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A Dog Named Boo: The Underdog with a Heart of Gold

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Overview

"Nothing is better than a story like A Dog Named Boo. Lisa and Boo's joy at helping others is inspiring; butit's their belief in each other, even when no one else believed, that touched my heart." —Bret Witter, New York Times bestselling co-author of Dewey and Until Tuesday

The dunce of obedience class with poor eyesight and a clumsy gait, Boo was the least likely of heroes. Yet with his unflappable spirit and boundless love, Boo has changed countless lives through his work as a...

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A Dog Named Boo: The Underdog with a Heart of Gold

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Overview

"Nothing is better than a story like A Dog Named Boo. Lisa and Boo's joy at helping others is inspiring; butit's their belief in each other, even when no one else believed, that touched my heart." —Bret Witter, New York Times bestselling co-author of Dewey and Until Tuesday

The dunce of obedience class with poor eyesight and a clumsy gait, Boo was the least likely of heroes. Yet with his unflappable spirit and boundless love, Boo has changed countless lives through his work as a therapy dog: helping a mute six-year-old boy to speak, coaxing movement from a paralyzed girl and stirring life in a ninety-four-year-old nun with Alzheimer's. But perhaps Boo's greatest miracle is the way he transformed Lisa Edwards's life, giving her the greatest gift of all: faith in herself.

This is the inspiring true story of how one woman and one dog rescued each other, a moving tribute to hope, resilience and the transformative power of unconditional love.

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Editorial Reviews

Publishers Weekly
In her first book, professional dog trainer Edwards brings us the touching story of Boo, a “special needs” dog who becomes an unlikely hero. Edwards and her husband already have two dogs and two cats when she comes across a litter of puppies abandoned at her local pet store, and predictably falls for the slow-moving runt of the litter, whom she names Boo. What seem at first to be extreme clumsiness and recalcitrance towards housetraining turn out to be symptoms of Boo’s “cerebellar hypoplasia—”a condition which can cause mental retardation, poor balance, and other acuity issues. Edwards weaves her own troubled past into the book: sexually abused by her father as a child, she suffered from undiagnosed learning disabilities. This gives her a particular kinship with Boo, who, on the road to becoming a service dog, encounters naysayers and struggles in classes. These parallels aside, the book is a fascinating look at what service dogs can accomplish. The stories of the lives that Boo touches are moving, although they lose some impact because there are so many. But dog lovers and those interested in service animals will enjoy this story of resilience. (Oct.)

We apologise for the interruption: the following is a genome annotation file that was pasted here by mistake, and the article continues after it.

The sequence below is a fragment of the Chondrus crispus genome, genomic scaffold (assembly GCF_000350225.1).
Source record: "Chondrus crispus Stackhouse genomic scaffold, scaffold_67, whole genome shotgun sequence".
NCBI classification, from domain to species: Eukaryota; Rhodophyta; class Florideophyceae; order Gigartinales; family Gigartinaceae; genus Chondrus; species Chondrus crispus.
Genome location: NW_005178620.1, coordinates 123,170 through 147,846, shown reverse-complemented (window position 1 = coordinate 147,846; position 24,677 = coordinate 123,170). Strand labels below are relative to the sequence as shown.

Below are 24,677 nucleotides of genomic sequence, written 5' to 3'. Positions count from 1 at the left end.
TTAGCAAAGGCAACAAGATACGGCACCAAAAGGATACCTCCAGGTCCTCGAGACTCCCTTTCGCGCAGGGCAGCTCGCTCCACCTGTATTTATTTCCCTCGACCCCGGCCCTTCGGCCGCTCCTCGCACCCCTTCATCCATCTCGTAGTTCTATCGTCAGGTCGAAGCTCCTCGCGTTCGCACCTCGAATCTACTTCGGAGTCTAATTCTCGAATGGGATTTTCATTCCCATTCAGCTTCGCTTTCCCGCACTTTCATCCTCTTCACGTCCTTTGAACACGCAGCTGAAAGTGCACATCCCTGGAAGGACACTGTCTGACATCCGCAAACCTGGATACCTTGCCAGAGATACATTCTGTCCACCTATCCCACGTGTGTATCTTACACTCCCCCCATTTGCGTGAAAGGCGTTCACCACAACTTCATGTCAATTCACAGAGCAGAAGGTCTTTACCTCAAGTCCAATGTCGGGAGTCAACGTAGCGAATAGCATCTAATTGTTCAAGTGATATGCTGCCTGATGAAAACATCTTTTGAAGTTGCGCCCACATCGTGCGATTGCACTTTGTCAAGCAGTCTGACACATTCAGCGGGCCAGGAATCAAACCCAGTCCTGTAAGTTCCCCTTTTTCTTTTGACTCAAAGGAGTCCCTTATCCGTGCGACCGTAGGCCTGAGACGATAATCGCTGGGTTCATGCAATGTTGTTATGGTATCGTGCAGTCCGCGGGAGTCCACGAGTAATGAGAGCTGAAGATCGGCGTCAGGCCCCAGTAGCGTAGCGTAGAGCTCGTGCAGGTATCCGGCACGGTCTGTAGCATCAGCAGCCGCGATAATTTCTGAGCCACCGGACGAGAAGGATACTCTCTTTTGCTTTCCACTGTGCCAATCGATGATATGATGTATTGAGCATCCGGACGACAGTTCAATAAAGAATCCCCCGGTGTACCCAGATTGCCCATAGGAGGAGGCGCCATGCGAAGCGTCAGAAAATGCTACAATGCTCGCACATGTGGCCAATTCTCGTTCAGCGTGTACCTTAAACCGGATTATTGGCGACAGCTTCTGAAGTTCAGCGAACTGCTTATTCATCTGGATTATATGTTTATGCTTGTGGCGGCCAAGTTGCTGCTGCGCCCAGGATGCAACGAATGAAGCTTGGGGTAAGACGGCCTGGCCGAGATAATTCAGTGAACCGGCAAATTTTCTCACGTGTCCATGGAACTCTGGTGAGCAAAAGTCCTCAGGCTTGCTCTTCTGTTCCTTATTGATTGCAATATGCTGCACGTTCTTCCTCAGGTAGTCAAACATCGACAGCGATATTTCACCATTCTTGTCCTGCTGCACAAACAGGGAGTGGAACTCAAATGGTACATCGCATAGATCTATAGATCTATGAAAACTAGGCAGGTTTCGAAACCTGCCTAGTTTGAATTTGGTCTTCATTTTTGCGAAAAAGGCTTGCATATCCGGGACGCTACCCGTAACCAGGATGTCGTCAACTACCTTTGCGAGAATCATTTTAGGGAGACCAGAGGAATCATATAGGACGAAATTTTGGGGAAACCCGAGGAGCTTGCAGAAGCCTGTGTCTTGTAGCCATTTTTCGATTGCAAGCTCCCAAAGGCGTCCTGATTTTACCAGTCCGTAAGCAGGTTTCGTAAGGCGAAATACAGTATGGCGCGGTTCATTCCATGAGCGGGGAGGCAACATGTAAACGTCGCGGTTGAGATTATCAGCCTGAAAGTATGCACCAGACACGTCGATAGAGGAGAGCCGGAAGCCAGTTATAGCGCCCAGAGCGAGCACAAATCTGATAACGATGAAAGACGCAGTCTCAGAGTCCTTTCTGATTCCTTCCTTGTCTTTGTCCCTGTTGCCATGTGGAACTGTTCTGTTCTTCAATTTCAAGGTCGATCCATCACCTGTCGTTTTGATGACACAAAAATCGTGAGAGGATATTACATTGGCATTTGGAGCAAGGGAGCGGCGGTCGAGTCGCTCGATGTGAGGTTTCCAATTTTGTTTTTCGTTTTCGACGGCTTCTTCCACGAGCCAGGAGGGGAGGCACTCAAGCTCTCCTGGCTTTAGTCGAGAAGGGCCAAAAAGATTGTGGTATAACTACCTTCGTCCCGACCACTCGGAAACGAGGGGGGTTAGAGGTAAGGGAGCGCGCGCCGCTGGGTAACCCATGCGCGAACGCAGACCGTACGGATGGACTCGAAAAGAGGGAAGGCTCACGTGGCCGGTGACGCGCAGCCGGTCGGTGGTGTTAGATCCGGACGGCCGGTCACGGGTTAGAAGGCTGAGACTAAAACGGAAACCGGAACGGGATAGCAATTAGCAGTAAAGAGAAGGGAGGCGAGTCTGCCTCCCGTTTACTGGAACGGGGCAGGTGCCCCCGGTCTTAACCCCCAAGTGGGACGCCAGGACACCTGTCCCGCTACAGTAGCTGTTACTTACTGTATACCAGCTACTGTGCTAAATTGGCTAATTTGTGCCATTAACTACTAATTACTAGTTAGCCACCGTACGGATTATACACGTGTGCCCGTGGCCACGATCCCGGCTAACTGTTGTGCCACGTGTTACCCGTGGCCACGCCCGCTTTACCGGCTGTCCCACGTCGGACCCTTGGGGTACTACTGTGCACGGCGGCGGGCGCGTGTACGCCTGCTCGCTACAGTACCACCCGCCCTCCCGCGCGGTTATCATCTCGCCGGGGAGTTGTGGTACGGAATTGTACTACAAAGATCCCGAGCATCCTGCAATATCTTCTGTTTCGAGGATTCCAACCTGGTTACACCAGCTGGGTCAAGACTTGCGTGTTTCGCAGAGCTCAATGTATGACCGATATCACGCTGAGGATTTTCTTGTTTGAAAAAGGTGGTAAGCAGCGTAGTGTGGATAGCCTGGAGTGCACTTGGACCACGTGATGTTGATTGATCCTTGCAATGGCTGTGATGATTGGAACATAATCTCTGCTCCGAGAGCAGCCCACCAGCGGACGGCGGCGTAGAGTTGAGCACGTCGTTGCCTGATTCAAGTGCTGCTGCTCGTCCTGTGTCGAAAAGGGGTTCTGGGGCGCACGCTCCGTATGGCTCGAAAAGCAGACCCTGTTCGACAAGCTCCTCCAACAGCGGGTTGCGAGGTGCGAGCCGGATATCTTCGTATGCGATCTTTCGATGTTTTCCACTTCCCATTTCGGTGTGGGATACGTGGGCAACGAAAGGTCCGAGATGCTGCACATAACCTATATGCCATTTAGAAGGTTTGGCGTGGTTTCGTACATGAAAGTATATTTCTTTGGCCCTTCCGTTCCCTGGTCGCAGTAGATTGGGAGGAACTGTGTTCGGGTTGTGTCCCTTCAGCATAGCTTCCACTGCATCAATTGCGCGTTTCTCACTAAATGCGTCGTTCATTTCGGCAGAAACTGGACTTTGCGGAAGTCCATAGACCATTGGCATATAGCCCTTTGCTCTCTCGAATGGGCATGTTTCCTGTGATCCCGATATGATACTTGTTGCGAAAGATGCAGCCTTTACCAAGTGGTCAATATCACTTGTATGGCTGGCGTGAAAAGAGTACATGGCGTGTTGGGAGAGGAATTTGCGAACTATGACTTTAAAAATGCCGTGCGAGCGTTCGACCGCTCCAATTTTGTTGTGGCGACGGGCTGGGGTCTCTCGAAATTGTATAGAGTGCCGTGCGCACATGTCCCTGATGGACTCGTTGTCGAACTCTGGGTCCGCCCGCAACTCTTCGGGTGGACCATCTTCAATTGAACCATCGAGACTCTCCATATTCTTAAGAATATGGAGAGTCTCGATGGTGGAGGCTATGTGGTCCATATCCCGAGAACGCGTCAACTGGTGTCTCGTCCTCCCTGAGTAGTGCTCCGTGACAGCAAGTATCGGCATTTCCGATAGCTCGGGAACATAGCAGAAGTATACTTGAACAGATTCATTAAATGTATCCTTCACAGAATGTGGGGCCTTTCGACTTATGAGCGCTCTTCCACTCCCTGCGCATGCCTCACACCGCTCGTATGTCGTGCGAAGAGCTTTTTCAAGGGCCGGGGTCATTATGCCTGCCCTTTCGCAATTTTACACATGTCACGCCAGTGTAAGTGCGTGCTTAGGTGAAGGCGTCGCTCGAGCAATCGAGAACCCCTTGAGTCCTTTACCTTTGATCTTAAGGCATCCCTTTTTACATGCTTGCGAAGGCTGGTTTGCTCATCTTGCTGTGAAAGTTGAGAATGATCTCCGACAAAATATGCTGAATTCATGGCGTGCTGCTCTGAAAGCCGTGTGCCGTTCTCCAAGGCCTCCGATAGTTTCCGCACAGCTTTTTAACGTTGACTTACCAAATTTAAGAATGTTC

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Product Details

  • ISBN-13: 9780373892853
  • Publisher: Harlequin
  • Publication date: 7/30/2013
  • Edition description: Original
  • Pages: 304
  • Sales rank: 338,700
  • Product dimensions: 5.50 (w) x 8.10 (h) x 0.85 (d)

Meet the Author

Lisa J. Edwards is a full-time professional dog trainer and behavioral consultant. She has been a registered Delta Society Pet Partner with three of her dogs and has made more than 400 visits with her pets to hospitals, schools, nursing homes and residential care facilities. In 2008 Boo was honored as one of five finalists for the Delta Society’s national Beyond Limits Award for his therapy work with Lisa. Visit Lisa and her family of dogs at www.threedogstraining.com.

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Read an Excerpt